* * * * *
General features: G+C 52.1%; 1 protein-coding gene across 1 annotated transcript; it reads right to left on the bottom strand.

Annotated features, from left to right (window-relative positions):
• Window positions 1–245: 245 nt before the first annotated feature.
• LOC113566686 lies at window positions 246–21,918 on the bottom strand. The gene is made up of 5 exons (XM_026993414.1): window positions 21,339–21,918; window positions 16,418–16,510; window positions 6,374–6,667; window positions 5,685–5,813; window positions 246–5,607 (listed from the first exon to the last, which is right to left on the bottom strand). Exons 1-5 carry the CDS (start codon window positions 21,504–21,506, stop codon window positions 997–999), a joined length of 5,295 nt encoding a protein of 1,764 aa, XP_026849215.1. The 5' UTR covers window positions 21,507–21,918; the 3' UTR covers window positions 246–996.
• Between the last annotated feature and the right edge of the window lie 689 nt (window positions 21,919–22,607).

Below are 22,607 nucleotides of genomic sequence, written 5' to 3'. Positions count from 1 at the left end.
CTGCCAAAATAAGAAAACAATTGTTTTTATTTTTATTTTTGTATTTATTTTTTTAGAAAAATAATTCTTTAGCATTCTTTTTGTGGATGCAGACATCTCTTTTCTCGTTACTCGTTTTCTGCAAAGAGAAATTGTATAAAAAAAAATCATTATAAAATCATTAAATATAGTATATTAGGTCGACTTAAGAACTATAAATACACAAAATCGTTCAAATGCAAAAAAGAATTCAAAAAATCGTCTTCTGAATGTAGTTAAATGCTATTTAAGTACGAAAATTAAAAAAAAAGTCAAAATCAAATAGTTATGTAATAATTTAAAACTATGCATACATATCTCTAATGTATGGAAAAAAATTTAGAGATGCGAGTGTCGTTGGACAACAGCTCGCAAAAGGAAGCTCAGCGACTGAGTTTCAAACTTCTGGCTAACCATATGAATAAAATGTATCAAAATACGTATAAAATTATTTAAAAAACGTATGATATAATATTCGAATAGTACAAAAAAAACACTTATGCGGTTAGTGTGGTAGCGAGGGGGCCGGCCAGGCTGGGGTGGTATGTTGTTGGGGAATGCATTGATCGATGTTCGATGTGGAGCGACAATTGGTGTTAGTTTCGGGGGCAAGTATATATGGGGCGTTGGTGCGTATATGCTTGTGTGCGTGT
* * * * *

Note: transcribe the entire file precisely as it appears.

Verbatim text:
General features: G+C 52.1%; 1 protein-coding gene across 1 annotated transcript; it reads right to left on the bottom strand.

Annotated features, from left to right (window-relative positions):
• Window positions 1–245: 245 nt before the first annotated feature.
• LOC113566686 lies at window positions 246–21,918 on the bottom strand. The gene is made up of 5 exons (XM_026993414.1): window positions 21,339–21,918; window positions 16,418–16,510; window positions 6,374–6,667; window positions 5,685–5,813; window positions 246–5,607 (listed from the first exon to the last, which is right to left on the bottom strand). Exons 1-5 carry the CDS (start codon window positions 21,504–21,506, stop codon window positions 997–999), a joined length of 5,295 nt encoding a protein of 1,764 aa, XP_026849215.1. The 5' UTR covers window positions 21,507–21,918; the 3' UTR covers window positions 246–996.
• Between the last annotated feature and the right edge of the window lie 689 nt (window positions 21,919–22,607).

Below are 22,607 nucleotides of genomic sequence, written 5' to 3'. Positions count from 1 at the left end.
CTGCCAAAATAAGAAAACAATTGTTTTTATTTTTATTTTTGTATTTATTTTTTTAGAAAAATAATTCTTTAGCATTCTTTTTGTGGATGCAGACATCTCTTTTCTCGTTACTCGTTTTCTGCAAAGAGAAATTGTATAAAAAAAAATCATTATAAAATCATTAAATATAGTATATTAGGTCGACTTAAGAACTATAAATACACAAAATCGTTCAAATGCAAAAAAGAATTCAAAAAATCGTCTTCTGAATGTAGTTAAATGCTATTTAAGTACGAAAATTAAAAAAAAAGTCAAAATCAAATAGTTATGTAATAATTTAAAACTATGCATACATATCTCTAATGTATGGAAAAAAATTTAGAGATGCGAGTGTCGTTGGACAACAGCTCGCAAAAGGAAGCTCAGCGACTGAGTTTCAAACTTCTGGCTAACCATATGAATAAAATGTATCAAAATACGTATAAAATTATTTAAAAAACGTATGATATAATATTCGAATAGTACAAAAAAAACACTTATGCGGTTAGTGTGGTAGCGAGGGGGCCGGCCAGGCTGGGGTGGTATGTTGTTGGGGAATGCATTGATCGATGTTCGATGTGGAGCGACAATTGGTGTTAGTTTCGGGGGCAAGTATATATGGGGCGTTGGTGCGTATATGCTTGTGTGCGTGT